Like any sane person, I used to balk at the idea of watching a YouTube video that was more than five minutes long. But I’ve changed my tune in recent years. Not only will I happily click on a video that’s 15 minutes long, I actively look forward to watching videos that are 20, 30, even 45 minutes long. Have I lost my mind? Perhaps. But more tangibly, I’ve been introduced to the world of YouTube daily vlogging.
A lot of terminology is still imprecise in the ever-evolving world of YouTube content, but “daily vlogging”—or “day-in-the-life-style vlogging”—is, quite simply, when someone films the events of their day, then posts it on the internet for others to watch. More traditional YouTube videos (which, confusingly, are also called vlogs, short for “video blogs”) tend to be framed to look like a professional Skype interview; in contrast, a daily vlog looks like a casual FaceTime call you’d make while out running errands. The vlogger captures whatever they’re up to throughout the day—from making breakfast to shopping at Target to attending a glamorous YouTube gala. Along the way, they chat into the lens, offering context or funny stories or musings on life. If you’re asking, “Who would want to watch that?” consider Casey Neistat, currently the biggest name in daily vlogging with more than 7 million subscribers. Neistat didn’t invent the genre, but he’s generally credited with revolutionizing its aesthetic with his artsy shots and glossy time lapses, as well as an earnest bad-boy attitude that’s since been copied by dozens of other vloggers.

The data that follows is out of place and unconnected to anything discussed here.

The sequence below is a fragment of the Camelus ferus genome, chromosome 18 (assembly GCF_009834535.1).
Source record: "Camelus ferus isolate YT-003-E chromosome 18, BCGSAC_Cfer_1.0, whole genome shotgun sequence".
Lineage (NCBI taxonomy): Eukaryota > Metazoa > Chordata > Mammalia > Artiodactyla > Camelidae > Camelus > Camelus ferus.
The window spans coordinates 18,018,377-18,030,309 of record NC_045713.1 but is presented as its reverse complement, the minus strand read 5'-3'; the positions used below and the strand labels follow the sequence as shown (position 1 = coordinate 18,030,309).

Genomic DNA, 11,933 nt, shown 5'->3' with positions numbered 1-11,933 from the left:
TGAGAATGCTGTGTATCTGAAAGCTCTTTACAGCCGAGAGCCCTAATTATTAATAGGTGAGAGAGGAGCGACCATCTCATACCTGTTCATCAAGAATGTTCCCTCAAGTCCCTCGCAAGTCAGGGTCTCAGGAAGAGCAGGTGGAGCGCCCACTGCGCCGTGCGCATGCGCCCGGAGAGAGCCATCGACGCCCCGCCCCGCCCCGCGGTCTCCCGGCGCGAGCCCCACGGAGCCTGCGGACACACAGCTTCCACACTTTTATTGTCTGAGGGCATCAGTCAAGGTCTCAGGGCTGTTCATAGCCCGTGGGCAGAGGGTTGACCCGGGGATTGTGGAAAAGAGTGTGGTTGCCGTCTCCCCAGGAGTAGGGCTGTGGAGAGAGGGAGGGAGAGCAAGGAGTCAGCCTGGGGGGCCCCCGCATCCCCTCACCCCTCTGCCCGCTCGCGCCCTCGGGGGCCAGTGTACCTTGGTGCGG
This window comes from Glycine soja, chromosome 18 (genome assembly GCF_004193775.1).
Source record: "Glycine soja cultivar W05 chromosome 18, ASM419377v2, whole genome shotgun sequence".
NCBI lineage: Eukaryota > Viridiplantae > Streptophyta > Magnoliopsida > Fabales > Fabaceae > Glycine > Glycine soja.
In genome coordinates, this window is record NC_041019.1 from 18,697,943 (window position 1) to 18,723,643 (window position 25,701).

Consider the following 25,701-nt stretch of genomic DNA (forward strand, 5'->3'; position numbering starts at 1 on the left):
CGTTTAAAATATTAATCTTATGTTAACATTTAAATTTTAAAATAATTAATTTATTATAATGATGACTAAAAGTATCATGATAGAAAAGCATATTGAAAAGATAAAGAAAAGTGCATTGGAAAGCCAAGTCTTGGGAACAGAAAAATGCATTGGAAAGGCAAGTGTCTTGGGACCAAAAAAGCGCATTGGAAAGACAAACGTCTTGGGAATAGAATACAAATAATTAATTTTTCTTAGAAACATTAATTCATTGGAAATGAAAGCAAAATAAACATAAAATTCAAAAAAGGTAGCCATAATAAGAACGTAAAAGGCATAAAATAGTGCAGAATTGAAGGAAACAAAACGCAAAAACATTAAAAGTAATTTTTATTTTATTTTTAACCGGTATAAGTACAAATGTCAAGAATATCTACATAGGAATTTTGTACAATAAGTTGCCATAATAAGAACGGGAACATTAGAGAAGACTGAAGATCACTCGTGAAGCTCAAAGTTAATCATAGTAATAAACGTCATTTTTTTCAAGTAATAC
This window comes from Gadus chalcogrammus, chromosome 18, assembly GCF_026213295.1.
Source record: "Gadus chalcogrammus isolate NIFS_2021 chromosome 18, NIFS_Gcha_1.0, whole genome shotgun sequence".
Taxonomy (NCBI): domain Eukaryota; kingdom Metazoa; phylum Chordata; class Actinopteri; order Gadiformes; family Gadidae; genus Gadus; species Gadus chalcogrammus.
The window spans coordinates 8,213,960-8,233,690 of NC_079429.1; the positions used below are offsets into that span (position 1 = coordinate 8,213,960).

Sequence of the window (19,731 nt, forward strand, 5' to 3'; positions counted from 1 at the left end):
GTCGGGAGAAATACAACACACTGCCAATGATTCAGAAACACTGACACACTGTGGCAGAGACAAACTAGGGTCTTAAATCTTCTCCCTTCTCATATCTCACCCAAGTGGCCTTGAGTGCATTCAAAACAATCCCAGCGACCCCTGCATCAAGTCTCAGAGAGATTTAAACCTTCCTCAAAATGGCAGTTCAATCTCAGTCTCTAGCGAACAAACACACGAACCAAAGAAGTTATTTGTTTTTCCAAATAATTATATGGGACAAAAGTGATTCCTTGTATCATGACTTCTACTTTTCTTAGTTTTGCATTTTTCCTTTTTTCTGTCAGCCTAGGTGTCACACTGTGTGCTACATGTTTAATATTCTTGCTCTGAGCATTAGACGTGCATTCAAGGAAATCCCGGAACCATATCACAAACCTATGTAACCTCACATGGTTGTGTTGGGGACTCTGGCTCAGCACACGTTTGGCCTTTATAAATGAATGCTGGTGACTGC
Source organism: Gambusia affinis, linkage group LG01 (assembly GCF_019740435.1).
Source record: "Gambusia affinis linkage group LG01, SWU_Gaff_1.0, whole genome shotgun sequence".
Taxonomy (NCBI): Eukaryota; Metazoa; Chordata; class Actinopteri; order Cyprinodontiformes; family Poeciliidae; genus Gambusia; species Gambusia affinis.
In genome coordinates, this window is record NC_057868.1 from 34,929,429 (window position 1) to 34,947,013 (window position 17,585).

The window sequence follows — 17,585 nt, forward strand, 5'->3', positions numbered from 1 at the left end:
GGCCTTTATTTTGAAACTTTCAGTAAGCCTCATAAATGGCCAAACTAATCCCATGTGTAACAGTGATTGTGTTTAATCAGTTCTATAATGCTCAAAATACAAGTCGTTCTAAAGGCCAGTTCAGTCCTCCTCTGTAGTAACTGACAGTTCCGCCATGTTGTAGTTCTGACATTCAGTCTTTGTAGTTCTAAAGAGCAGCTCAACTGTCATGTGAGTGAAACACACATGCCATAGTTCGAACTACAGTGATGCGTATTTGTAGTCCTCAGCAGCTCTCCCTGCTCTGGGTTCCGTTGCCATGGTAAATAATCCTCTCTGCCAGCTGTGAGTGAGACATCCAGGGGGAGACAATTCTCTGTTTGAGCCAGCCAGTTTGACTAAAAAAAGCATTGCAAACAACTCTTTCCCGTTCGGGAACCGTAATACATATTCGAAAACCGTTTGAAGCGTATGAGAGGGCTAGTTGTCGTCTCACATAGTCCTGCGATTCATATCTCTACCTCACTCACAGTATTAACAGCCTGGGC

It’s easy to dismiss all this as the height of 21st-century vanity. After all, these are regular people turning themselves into celebrities through sheer force of will—the Kardashian-ification of culture, if you will. But that blanket derision misses out on some of the nuances of the daily vlogging genre. Unlike reality TV, which cuts out the boring stuff to squeeze in as much heightened drama as possible, daily vlogs revel in the mundane aspects of life. These vloggers don’t just capture their most exciting days. They also capture the days where they do nothing but clean their house and take late-night trips to McDonald’s. There are no plotlines to keep track of or character arcs to follow. There is just the natural ebb and flow of human life. An individual vlog doesn’t even need to have a distinct beginning, middle, and end. It just unfolds until the vlogger decides to sign off. Each vlogging channel is like a miniature Truman Show, filmed and edited by Truman himself.